Re: deleting a row potentially referenced by many rows in another table

From: Kevin Kirkpatrick <>
Date: Tue, 29 Sep 2009 15:30:16 -0700 (PDT)
Message-ID: <>

On Sep 29, 12:36 pm, cm <> wrote:
> I have a situation that is somewhat the opposite of the case in which
> you would use ON DELETE CASCADE on a foreign key in a child table to
> ensure that when a row in the parent table was deleted, the delete
> would cascade to the matching rows in the Child table (see example
> below).
> parentId INT NOT NULL,
> PRIMARY KEY(parentId)
> );
> childId INT NOT NULL,
> PRIMARY KEY(childId),
> FOREIGN KEY (parentId) REFERENCES Parent(parentId)
> );
> In my case, I want to delete a row in the parent table when the last
> row in the child table referencing that (parent) row is deleted (N:1
> from child to parent). Is there any way to do this automatically?
> Otherwise, it seems that it would be necessary to check the Child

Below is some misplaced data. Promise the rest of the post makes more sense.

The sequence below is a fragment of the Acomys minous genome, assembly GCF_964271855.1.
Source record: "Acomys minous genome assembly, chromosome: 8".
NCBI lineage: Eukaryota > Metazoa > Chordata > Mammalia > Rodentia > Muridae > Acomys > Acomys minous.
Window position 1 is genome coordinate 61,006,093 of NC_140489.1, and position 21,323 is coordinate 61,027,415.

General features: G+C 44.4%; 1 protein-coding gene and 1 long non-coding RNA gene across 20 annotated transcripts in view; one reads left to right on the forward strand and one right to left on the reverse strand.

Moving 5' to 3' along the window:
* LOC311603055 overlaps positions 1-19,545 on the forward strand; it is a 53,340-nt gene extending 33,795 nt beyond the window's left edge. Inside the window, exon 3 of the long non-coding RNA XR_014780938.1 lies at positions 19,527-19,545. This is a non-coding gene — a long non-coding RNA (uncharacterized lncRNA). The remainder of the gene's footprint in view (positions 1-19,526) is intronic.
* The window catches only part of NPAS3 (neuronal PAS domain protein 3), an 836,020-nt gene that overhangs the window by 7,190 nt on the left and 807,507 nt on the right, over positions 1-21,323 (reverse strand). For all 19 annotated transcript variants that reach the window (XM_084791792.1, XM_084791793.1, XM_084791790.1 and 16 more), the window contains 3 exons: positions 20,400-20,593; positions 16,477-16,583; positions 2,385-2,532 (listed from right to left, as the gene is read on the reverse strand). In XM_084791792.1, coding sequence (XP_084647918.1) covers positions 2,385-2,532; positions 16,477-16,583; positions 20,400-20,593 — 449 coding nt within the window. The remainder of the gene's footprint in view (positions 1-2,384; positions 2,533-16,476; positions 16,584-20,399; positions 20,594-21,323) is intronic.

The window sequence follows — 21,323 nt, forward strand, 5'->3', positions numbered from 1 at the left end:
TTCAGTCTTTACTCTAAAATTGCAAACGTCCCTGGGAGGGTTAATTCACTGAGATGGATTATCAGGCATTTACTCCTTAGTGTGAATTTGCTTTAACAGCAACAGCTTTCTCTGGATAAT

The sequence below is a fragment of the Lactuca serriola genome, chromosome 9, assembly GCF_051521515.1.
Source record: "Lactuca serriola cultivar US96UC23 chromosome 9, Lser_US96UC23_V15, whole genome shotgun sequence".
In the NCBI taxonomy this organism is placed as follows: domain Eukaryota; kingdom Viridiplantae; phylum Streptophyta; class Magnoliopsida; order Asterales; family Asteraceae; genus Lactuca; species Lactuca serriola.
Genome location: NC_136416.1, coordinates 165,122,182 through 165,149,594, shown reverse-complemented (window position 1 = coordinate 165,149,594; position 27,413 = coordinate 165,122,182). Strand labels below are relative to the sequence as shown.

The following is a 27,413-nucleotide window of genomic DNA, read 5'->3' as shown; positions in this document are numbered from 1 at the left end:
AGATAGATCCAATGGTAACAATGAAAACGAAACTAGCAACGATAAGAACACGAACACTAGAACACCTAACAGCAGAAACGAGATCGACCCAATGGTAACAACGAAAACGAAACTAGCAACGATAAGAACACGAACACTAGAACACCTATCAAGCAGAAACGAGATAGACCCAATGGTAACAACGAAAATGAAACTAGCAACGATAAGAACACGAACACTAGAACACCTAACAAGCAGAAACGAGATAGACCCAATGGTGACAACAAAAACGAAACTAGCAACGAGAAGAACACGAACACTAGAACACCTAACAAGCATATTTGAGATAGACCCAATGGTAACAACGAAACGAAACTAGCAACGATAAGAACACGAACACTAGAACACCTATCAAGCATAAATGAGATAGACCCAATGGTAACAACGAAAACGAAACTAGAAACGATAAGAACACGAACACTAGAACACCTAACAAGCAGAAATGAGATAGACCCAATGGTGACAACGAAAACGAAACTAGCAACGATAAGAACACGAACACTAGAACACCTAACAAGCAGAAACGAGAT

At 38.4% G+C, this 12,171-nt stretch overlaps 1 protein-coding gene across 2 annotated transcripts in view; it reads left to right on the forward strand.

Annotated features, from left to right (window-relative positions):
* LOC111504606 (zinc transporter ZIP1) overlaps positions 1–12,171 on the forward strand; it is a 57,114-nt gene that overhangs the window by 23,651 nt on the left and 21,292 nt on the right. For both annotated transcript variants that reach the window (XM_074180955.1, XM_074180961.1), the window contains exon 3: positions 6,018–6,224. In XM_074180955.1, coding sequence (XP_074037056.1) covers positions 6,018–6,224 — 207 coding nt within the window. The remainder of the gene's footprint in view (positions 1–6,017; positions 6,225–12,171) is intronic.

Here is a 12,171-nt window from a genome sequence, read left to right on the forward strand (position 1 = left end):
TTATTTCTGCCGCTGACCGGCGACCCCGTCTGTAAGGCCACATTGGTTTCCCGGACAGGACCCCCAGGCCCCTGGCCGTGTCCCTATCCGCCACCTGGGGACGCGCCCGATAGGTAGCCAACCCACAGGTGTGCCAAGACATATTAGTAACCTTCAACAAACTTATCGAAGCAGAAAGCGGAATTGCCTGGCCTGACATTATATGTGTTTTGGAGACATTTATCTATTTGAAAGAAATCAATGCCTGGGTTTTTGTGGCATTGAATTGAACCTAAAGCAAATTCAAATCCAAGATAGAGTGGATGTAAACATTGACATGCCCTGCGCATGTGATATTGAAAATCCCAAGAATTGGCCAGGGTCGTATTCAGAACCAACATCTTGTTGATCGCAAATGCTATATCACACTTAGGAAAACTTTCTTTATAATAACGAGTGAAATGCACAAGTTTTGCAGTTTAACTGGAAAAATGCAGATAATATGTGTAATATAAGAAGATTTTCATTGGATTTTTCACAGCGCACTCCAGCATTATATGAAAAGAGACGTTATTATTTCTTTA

> table each time a delete is performed to see if any rows still
> reference the same parent row and then delete it (the parent row) if
> none are found.
> Thanks,
> CM

Well, if there were a logically identifiable child which should always be the first added and last removed, you could have a foreign key from the parent to the primary key of *that* child. For instance, an invoice that has many lines, that will always have line 1, might use this approach (works in Oracle, not sure how it'd fare in other products)

create table invoices
(invoice_num number primary key,
first_line number DEFAULT 1 check (first_line = 1) not null) /

create table lines (invoice_num number,
constraint lines_fk1

    foreign key (invoice_num)
    references invoices(invoice_num) on delete cascade     initially deferred deferrable ,
line_no number not null,
constraint lines_pk primary key (invoice_num, line_no)) /

alter table invoices add (constraint invoices_fk1 foreign key (invoice_num, first_line)
references lines(invoice_num, line_no)
 on delete cascade initially deferred deferrable ) /

Of course, if you delete line1 prematurely, you'll start a cascade that wipes out the invoice itself, and all other lines on that invoice.

I'm curious - is there any theory-based reason that most (all?) commercial DBMSs require a uniqueness on the parent of a foreign key constraint? I wouldn't imagine - I've always put it on the "DBMS- -convenience / end-user nuisance" list of SQL features. Received on Tue Sep 29 2009 - 17:30:16 CDT

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